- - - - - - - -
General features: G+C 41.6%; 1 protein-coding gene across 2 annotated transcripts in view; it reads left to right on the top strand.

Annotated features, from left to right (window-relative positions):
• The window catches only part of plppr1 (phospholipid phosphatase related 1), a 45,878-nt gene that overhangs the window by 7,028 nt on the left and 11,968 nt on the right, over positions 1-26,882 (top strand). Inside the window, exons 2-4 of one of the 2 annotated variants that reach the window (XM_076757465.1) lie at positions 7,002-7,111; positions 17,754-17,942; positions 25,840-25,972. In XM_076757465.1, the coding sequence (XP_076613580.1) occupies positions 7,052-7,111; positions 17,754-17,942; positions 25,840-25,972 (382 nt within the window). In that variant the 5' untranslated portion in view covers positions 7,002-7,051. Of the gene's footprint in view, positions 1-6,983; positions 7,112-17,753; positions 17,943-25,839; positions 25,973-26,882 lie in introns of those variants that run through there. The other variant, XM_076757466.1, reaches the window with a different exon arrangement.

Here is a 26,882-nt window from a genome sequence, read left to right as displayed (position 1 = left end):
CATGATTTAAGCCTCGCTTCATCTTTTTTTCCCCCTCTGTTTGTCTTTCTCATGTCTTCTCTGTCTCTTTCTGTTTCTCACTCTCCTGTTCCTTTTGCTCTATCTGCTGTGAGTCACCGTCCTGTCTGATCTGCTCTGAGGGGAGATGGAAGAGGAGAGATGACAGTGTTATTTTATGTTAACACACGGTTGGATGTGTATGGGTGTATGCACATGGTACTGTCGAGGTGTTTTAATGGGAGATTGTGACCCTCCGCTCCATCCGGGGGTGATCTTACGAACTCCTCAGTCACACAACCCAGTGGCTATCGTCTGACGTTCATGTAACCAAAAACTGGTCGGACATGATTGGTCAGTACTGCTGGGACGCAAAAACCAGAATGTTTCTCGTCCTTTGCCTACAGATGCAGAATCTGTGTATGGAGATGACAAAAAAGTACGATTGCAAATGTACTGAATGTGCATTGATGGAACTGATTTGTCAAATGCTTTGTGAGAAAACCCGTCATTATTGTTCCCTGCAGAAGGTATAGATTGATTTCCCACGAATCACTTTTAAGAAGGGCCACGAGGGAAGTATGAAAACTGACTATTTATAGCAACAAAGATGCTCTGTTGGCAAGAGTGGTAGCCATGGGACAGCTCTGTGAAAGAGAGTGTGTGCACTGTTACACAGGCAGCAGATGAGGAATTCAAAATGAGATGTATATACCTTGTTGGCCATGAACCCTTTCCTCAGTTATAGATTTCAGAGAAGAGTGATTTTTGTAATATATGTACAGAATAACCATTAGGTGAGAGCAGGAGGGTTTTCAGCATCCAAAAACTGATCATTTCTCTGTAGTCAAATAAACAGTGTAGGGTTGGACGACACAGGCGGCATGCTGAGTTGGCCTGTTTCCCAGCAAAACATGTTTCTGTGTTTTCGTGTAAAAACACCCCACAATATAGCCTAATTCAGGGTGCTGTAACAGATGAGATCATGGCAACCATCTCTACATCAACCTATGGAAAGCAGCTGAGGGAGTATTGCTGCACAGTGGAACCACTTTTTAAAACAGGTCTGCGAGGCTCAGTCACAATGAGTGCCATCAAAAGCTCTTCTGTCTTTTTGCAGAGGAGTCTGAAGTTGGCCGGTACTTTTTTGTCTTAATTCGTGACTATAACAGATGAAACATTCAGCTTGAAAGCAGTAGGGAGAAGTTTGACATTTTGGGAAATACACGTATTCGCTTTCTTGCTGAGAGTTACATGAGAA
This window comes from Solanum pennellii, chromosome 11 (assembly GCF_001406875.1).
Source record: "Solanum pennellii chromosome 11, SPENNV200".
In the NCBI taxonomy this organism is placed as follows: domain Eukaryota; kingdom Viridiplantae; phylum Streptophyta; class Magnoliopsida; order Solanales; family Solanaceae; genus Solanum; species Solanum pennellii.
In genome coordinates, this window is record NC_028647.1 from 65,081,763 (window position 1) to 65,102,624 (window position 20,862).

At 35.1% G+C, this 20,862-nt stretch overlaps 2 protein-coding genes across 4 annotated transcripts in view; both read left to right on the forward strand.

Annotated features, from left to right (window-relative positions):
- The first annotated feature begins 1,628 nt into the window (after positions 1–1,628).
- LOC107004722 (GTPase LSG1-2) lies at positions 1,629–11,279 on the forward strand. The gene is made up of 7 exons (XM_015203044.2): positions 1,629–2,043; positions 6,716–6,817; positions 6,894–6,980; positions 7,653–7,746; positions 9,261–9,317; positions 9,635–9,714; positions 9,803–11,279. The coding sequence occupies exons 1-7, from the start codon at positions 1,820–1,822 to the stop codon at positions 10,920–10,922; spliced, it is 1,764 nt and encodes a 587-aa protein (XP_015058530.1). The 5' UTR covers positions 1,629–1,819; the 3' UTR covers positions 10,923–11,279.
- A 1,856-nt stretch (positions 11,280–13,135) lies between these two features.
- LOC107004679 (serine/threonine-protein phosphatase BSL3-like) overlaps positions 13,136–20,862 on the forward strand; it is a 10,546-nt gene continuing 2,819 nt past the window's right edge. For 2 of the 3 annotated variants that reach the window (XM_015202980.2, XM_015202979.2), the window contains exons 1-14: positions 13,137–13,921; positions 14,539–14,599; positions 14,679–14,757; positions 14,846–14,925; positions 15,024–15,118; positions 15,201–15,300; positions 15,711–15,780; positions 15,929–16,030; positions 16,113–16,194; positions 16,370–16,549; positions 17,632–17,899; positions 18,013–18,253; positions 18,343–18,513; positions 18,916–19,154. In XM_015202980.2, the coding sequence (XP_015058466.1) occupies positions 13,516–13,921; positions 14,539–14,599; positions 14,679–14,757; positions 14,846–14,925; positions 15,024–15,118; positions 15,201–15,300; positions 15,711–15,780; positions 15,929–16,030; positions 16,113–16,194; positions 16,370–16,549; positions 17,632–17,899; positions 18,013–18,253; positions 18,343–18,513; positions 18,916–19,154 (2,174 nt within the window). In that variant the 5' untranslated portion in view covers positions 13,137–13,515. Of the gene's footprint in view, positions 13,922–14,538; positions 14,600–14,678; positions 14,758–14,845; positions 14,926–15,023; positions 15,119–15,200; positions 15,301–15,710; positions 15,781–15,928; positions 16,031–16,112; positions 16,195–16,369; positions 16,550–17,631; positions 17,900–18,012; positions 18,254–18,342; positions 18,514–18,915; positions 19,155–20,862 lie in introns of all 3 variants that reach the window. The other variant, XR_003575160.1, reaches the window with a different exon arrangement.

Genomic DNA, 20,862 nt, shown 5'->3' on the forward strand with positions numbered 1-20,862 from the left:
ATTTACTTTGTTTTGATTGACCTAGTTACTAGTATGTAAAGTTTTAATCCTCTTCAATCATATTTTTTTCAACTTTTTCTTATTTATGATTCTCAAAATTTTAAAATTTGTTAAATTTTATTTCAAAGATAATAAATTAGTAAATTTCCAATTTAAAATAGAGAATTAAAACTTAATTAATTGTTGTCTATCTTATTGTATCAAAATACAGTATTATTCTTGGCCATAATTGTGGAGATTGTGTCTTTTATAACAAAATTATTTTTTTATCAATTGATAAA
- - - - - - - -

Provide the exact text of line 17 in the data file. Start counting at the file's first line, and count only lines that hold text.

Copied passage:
ATTTACTTTGTTTTGATTGACCTAGTTACTAGTATGTAAAGTTTTAATCCTCTTCAATCATATTTTTTTCAACTTTTTCTTATTTATGATTCTCAAAATTTTAAAATTTGTTAAATTTTATTTCAAAGATAATAAATTAGTAAATTTCCAATTTAAAATAGAGAATTAAAACTTAATTAATTGTTGTCTATCTTATTGTATCAAAATACAGTATTATTCTTGGCCATAATTGTGGAGATTGTGTCTTTTATAACAAAATTATTTTTTTATCAATTGATAAA